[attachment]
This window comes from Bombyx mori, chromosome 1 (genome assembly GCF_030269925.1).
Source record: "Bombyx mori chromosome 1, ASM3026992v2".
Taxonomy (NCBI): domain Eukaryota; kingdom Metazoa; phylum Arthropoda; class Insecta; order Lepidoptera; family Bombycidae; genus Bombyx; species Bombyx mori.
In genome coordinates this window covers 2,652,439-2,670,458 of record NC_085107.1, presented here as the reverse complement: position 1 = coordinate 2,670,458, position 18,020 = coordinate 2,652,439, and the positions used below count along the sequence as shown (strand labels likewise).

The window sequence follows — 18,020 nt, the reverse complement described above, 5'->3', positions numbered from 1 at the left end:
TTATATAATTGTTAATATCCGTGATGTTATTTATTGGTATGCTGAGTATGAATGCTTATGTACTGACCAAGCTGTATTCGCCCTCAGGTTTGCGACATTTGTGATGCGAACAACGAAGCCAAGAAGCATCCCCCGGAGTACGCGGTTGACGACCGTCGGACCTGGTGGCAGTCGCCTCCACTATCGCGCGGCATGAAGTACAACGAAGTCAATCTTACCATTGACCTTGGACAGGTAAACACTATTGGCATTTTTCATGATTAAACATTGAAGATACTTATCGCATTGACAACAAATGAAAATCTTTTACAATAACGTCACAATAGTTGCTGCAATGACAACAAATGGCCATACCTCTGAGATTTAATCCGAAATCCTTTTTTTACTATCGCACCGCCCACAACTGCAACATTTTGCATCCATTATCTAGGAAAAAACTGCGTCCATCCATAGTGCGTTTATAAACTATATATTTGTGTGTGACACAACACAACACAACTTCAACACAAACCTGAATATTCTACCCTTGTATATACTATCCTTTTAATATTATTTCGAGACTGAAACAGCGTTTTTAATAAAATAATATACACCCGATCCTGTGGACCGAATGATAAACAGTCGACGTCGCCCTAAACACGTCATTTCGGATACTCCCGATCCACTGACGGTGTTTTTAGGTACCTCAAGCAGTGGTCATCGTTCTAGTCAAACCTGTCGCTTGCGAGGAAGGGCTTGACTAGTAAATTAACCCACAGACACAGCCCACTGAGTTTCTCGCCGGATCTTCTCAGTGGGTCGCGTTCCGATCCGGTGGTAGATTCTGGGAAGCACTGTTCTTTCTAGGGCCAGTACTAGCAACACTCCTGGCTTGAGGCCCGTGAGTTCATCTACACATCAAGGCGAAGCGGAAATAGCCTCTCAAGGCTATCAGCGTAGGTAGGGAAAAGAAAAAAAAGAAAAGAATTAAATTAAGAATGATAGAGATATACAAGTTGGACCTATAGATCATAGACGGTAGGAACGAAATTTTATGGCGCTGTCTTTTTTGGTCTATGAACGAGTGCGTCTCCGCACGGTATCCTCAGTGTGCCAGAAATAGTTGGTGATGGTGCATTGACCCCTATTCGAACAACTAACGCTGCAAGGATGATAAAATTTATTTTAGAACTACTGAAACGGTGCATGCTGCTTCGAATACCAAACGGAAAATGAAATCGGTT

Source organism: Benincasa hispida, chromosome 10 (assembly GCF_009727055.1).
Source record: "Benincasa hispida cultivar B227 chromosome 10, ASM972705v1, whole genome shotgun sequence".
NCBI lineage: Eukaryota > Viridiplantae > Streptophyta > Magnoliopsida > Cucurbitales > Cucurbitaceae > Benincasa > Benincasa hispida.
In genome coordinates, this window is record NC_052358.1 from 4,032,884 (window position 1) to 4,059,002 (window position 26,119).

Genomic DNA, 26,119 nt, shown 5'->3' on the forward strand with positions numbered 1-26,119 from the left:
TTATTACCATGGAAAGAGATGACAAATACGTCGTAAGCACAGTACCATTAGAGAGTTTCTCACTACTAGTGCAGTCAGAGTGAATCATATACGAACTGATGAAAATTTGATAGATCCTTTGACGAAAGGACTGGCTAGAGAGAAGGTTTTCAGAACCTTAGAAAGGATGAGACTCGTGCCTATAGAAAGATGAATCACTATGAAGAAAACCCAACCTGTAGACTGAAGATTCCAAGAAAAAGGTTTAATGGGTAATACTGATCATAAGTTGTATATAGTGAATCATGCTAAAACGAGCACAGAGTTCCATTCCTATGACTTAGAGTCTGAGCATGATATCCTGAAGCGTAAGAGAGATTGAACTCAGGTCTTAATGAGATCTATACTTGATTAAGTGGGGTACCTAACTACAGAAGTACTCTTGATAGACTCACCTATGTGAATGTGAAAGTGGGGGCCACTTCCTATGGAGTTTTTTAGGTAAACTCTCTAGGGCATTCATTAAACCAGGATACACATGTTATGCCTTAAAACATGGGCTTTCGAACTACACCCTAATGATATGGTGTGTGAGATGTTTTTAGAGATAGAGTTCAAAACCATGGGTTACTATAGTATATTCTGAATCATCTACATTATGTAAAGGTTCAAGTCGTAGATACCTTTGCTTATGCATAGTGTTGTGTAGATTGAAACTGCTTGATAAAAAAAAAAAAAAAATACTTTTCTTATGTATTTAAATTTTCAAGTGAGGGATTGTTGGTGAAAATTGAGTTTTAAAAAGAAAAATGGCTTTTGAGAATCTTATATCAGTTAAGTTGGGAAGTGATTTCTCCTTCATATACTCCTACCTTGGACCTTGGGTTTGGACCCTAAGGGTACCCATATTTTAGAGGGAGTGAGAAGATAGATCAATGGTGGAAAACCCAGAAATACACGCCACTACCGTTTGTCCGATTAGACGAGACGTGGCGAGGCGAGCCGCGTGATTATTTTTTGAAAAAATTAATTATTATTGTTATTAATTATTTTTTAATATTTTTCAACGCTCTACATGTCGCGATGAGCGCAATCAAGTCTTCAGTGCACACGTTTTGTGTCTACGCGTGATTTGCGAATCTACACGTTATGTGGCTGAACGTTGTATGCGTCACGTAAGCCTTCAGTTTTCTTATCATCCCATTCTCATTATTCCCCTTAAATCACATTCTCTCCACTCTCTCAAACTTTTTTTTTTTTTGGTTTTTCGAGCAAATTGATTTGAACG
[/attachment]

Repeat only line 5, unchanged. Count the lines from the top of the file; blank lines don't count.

The window sequence follows — 18,020 nt, the reverse complement described above, 5'->3', positions numbered from 1 at the left end: